In Policy Practice for Social Workers by Linda Cummins, what do the Republicans think about the influx of migrant children crossing the border? What do the Democrats think? What are the political...
In Policy Practice for Social Workers by Linda Cummins, what do the Republicans think about the influx of migrant children crossing the border? What do the Democrats think? What are the political factors influencing the way this crisis is being handled? What about the timing?
While online access to the book Policy and Practice for Social Workers by Linda Cummins is limited, there certainly is a great deal of information right now concerning the current problem of the huge influx of illegal immigrant children crossing the border from Honduras, El Salvador, and Guatemala, and what action to take is certainly a heated debate between Democrats and Republicans.
Most Democrats, led by President Obama, hesitate to deport the children because they see the children as arriving to seek asylum from poverty and dangerous conditions. The children also pose a legal problem due to the William Wilberforce Trafficking Protection Reauthorization Act of 2008 that ensures more legal protection to children without adults. Currently, Obama proposes the release of $3.7 billion in emergency funds to provide humanitarian services to the children to detain them, offer housing services, increase immigration law enforcement, hire more immigration judges to oversee asylum cases, and deport them as needed ("White House sticks by 'plan A' to handle illegal immigrant children"). Already, nearly two-thirds, or 65%, of the illegal children requesting asylum have been approved ("Two-thirds of illegal immigrant children approved for asylum: report").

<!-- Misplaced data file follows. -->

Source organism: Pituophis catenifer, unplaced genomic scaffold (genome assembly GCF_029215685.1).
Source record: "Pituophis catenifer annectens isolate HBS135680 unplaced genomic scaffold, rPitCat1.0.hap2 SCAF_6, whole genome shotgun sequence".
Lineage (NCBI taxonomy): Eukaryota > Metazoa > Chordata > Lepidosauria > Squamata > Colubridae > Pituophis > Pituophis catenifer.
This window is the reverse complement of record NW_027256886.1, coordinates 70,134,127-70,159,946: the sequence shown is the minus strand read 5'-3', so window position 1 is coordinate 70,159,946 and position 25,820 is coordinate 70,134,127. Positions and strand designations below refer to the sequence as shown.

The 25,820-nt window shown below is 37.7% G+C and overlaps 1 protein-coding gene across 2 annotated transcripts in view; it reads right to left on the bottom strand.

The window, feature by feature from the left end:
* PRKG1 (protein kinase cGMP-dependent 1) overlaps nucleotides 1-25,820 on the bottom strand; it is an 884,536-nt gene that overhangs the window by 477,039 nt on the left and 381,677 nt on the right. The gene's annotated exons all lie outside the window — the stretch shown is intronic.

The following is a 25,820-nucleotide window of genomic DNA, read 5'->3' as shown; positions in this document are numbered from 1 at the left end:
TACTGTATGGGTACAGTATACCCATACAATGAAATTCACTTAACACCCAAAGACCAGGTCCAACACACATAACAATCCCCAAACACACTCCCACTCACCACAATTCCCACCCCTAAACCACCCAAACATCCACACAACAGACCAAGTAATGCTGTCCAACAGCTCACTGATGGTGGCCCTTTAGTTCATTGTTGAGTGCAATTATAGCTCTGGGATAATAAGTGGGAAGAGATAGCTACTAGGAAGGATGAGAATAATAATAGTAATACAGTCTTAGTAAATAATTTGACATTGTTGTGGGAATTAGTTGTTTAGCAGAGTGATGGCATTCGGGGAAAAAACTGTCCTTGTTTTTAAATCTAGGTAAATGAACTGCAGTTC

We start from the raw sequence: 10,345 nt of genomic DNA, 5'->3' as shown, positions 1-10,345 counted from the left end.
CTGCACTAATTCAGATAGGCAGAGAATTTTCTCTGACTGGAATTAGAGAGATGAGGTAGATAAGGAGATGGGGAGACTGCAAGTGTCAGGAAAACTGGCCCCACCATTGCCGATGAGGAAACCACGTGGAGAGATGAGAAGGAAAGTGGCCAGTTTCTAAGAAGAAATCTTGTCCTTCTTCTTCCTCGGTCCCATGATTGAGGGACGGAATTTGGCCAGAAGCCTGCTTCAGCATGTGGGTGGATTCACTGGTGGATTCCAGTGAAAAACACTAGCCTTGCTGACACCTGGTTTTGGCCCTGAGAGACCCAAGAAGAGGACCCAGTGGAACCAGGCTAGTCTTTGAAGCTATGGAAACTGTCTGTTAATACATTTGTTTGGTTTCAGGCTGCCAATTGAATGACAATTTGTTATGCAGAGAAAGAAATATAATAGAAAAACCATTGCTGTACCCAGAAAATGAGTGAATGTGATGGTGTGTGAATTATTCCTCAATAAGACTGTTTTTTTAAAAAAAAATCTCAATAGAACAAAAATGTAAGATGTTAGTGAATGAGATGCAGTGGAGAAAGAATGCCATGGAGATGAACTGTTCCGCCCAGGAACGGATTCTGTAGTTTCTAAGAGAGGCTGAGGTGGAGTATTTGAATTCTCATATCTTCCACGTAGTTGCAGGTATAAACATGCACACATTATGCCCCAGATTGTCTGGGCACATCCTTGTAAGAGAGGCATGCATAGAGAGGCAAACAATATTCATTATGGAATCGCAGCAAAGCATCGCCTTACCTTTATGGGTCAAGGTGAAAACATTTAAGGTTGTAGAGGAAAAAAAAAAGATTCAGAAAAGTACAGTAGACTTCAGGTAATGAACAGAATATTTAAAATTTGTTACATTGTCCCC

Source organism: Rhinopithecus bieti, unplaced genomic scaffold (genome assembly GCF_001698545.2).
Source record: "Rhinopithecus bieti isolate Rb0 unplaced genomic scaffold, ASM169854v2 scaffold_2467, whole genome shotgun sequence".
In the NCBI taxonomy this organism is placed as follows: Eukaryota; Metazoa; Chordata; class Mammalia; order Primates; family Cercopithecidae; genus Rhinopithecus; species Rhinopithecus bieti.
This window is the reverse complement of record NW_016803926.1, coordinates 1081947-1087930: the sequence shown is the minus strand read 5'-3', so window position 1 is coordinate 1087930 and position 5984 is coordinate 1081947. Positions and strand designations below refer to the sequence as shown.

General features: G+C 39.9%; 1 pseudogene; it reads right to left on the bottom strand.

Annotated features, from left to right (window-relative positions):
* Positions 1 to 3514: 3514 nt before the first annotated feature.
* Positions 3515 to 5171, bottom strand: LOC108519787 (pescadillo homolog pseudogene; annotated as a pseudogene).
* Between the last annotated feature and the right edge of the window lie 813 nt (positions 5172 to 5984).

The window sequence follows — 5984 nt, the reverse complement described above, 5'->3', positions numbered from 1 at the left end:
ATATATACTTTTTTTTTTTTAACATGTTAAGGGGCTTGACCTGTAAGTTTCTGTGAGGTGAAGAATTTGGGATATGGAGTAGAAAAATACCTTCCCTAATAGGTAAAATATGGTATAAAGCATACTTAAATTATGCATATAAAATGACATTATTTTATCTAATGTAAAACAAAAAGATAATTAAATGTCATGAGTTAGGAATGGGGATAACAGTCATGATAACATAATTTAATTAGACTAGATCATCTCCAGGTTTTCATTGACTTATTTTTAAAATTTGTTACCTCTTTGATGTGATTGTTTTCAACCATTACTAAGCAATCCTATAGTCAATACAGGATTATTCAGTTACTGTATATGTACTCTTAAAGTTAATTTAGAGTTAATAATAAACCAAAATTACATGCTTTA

In contrast, most Republicans are not seeing the influx of illegal children as an emergency humanitarian issue but rather as a legal issue. They don't want to fund billions without any guarantees from Obama that measures will be taken to put an end to the influx of illegal children. What's more, they feel that smugglers are convincing the children to cross the borders, telling them it will be easy for them to disappear once over the border, and they see it as a case of "rampant asylum fraud" ("Two-thirds"). In the words of Republican Representative Bob Goodlatte, one reason for the influx of illegal children is "President Obama's refusal to crack down on rampant asylum fraud" ("Two-thirds"). Instead of issuing the $3.7 billion in emergency funds, many republicans propose altering the 2008 act to allow for minors from Central America to be treated just like minors from Mexico and Canada who illegally cross the border. Such illegal minors can be deported much more quickly. The new law would speed up the process of immigration court hearings, ensuring the illegal minors have a court date seven days after being processed by the Department of Health and Human Services. An immigration judge would take no longer than three days to judge whether or not the child should be granted asylum or deported ("Poll: Obama, Republicans face broad disapproval over handling of migrant crisis").
In short, concerning the perspectives of both Democrats and Republicans with respect to the huge influx of illegal children crossing the border from Central America, liberals, or Democrats, want "additional resources necessary to ensure the well-being and fair treatment of children and refugees," while in contrast, Republicans want to crack down on the "lax [law] enforcement policies [that] have enticed them to come" ("Poll"; "Two-thirds").